Costa Rica’s Central Bank has mandated all banks across the country to incorporate a chip into their debit and credit cards with the client’s personal and security information.

The move is aimed at improving security and preventing card fraud by encrypting data, which is currently only stored in the cards’ magnetic band, The Tico Times reported.

Incorporating chips into cards is expected to mitigate card-cloning, which enables fraudsters to copy a card-owner’s bank account and personal data into another card for use.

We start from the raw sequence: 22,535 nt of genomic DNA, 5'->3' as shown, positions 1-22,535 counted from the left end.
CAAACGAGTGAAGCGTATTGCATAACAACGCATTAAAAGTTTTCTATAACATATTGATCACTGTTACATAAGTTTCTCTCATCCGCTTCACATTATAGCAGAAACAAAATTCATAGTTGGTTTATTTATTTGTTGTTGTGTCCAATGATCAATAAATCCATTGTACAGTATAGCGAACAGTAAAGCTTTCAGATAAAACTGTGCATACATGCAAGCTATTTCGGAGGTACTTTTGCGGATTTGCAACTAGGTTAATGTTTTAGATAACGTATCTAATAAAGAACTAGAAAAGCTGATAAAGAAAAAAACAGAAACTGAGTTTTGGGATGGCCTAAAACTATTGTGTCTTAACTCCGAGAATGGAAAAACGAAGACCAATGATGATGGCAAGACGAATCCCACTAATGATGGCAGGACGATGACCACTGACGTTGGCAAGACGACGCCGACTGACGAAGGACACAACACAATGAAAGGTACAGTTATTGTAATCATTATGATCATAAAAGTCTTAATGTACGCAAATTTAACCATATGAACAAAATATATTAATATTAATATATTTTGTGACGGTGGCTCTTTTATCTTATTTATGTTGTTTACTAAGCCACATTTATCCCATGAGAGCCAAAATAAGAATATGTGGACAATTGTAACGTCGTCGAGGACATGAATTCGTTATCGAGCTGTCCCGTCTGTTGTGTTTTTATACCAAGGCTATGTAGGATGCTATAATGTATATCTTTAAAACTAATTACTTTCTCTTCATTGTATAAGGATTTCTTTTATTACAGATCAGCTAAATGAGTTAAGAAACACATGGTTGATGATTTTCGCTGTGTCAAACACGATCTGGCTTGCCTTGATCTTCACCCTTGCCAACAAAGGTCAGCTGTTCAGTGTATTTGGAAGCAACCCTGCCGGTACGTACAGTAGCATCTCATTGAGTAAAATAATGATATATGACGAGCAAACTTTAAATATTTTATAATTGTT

The magnetic band found on cards has till now proven to be vulnerable to this type of card cloning with the help of devices called ATM skimmers.

The central bank has also ordered chips to include contactless payment technology that will help businesses charge a customer without swiping the card through a machine.

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All banks have been mandated to implement the change from 1 January 2016, though no deadline has been set yet for completing the change.

At the same time, banks will also start issuing cards with chips in exchange for the ones that expire in 2015, are lost or are confiscated.

The Costa Rican Banking Association expects the process to be completed in about four years, with each bank to decide on whether to charge customers for the replacement.